So, it was uneventful initially in the fact that I was able to get out of there with no tears.  I decided I won on that front.

When my doctor called with the results, it was pretty much inconclusive.  There was something they saw that couldn’t be ruled out as a piece of placenta.  But they noted that, “It could be a fibroid.”  Well.  Okay then.  So, based on his confidence that I had indeed passed the placenta very quickly after delivering Gregory, he thought everything was probably fine and the bleeding I experienced was probably within the “normal” range.  He consulted with another doctor and advised that I should take an antibiotic as a precautionary measure and told me that I should expect spontaneous bleeding episodes like the one I had Sunday over the next 10-14 days.  

And I got a return to work date of tomorrow.

Finally, before getting off the phone, he offered me some spiritual healing by recommending that I read Chapter 4 of the Book of Wisdom.  I haven’t done that yet.  But I will.  I had school board meeting last night and then was getting kids in bed, etc.  But I will grab my Bible sometime today and read that.

It’s interesting.  When I packed for the hospital, I took along my Bible and my “Shorter Christian Prayer” book.  Here’s the thing about not being an avid Bible reader, or someone who knows passages by heart, etc:  I may have had my Bible, but I would never have known where to look in the Bible for anything that could help me.  

In that vein, how grateful I am to my doctor!  I haven’t even read it yet, but I know it will help me.  Just the fact that he shares my Catholic faith and seems to have a strong faith life himself has made me feel better.  Truly…another blessing for which I am so very grateful.

I plan to run a few errands today and get myself in the right frame of mind to return to work tomorrow.  I plan to pick up some stationery and a few particular Thank-You cards.  I have many people to thank for their love, kindness, generosity, support and compassion over the past two weeks.

I had a pretty good day emotionally  yesterday even with everything going on.  My children continue to be a source of immense joy for me that help me process and understand Gregory’s role in our family.  My husband continues to be a huge source of strength for me as I wade through this grief.  There are more days coming that will be hard, I know.  One will happen in the next week, when the cemetery sends us information on ordering a marker for Gregory’s grave.  There will be another week anniversary to ponder in just a couple of days.  At some point, I know I will mark the time in months, and then finally in years.  It’s strange, I’ve noticed that sometimes women focus on the due date of their baby as a sort of milestone or marker.  Perhaps I will, too.  I’m not sure.  Right now, March 1st is the day I will always remember my precious Gregory, I think.  But, who knows?  The due date hasn’t approached yet, so I don’t know how I’ll feel then.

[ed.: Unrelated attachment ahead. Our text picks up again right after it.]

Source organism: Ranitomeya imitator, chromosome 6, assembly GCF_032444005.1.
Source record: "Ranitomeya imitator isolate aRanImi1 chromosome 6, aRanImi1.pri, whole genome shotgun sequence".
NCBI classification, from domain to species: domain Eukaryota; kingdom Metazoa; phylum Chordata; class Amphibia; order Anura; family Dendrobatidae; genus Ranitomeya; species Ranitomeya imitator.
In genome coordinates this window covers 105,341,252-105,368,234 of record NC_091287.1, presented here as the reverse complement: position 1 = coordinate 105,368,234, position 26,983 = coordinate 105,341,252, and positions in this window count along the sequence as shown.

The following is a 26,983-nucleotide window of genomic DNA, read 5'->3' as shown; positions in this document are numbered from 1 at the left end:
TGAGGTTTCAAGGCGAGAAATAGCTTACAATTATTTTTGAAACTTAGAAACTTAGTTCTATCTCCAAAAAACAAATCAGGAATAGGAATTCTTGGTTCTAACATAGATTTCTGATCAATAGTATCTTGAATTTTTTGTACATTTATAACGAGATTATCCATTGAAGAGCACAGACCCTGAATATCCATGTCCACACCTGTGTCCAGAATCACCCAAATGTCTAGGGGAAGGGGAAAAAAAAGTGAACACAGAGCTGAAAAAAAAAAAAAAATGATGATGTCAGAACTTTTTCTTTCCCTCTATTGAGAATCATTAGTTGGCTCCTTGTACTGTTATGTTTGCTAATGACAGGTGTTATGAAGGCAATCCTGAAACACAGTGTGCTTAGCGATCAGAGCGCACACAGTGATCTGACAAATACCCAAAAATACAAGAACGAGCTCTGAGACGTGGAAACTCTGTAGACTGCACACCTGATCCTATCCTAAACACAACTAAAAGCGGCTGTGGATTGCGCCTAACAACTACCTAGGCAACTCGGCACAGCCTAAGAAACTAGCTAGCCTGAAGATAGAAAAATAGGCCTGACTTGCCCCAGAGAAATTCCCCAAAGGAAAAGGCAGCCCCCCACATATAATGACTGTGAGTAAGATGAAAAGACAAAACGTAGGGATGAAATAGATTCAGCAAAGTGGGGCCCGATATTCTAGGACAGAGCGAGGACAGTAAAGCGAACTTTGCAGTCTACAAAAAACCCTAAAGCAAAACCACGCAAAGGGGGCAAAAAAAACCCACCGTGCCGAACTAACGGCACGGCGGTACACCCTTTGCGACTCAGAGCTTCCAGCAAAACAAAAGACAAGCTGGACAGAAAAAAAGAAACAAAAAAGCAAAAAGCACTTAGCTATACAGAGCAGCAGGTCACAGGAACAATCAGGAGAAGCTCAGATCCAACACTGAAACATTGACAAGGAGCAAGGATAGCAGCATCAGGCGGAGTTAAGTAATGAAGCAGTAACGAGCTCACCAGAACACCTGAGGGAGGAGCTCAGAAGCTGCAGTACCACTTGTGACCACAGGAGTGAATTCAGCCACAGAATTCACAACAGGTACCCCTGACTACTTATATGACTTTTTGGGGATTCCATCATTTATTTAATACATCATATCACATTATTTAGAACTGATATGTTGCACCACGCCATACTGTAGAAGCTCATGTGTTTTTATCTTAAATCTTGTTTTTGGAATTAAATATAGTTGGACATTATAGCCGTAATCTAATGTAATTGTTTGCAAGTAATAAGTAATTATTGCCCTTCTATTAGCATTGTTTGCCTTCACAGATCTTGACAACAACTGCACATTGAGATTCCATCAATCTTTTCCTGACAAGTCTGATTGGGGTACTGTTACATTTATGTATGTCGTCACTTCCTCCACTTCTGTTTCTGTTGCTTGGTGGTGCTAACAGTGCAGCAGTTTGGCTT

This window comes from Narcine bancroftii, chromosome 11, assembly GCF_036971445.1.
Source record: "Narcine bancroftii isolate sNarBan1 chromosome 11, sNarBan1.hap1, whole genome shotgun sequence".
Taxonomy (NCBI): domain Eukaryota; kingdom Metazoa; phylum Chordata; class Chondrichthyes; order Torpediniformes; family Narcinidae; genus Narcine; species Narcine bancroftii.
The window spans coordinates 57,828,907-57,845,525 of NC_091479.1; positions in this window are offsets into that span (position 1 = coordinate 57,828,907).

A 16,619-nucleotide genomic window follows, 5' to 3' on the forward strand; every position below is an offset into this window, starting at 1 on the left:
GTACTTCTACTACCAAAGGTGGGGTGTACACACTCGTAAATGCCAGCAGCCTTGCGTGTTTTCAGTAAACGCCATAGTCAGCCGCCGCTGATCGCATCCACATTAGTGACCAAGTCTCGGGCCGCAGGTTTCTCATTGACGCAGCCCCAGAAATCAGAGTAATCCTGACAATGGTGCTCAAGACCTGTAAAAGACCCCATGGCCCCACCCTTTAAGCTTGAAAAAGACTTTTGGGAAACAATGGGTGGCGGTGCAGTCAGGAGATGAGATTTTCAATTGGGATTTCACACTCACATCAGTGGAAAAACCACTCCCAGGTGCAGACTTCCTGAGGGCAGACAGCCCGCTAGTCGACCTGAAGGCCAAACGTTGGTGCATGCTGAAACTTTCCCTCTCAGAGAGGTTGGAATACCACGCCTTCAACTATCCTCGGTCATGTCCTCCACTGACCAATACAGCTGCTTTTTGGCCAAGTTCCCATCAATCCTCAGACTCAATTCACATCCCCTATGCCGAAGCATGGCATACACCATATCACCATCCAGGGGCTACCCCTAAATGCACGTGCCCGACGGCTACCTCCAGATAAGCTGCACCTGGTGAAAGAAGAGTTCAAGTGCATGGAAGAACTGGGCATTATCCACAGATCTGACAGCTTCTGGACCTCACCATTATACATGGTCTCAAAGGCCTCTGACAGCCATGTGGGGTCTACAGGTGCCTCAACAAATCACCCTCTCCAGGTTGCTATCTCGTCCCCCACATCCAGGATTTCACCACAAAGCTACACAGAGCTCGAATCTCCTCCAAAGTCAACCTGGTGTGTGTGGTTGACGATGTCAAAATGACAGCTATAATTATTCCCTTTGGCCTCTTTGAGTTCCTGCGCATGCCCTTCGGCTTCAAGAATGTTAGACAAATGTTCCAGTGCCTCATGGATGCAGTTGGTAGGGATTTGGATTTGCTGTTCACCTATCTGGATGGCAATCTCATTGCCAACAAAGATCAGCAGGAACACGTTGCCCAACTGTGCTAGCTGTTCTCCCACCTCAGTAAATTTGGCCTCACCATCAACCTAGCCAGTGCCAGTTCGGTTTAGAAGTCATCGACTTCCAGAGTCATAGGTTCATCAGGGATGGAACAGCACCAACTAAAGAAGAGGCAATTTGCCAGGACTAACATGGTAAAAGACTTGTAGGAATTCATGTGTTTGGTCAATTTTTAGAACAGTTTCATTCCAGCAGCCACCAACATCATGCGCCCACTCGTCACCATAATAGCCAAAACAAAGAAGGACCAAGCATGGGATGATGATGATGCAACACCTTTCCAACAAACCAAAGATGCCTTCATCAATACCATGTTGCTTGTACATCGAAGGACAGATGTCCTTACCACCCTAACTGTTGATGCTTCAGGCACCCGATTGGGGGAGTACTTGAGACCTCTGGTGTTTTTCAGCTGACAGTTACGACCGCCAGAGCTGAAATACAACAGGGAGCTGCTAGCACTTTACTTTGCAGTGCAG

Vincent started wanting me again.  A few months back he kind of got a “Daddy Crush” and would only want Craig to hold him or to play with him or comfort him.  In the last week, he has reverted to wanting me more, and that has been very helpful.  Although, as we walked into the daycare today, he insisted I put him down and he walk himself up to the door.  He’s been taking his pants off and putting his socks on.  And, he’s been showing signs of potty-training readiness.  And, it hits me — that he is growing and maturing and will no longer be a “baby” with diapers and such in a fairly short time.  I’m not sure how that is going to hit me.  It’s been so long since we have lived without a baby in the house or on the way.  

Thank you all for the kind words you have sent me through comments, or facebook messages, or texts, or e-mail.  I do want you to know how helpful it has been.  Our family has been lifted up in prayer to heights I have never been aware of before, and I know that is why we are where we are emotionally and physically.  So, thank you for all of your caring and your compassion.  It has helped to bring grace and peace to our lives at a time when those two things have been so necessary.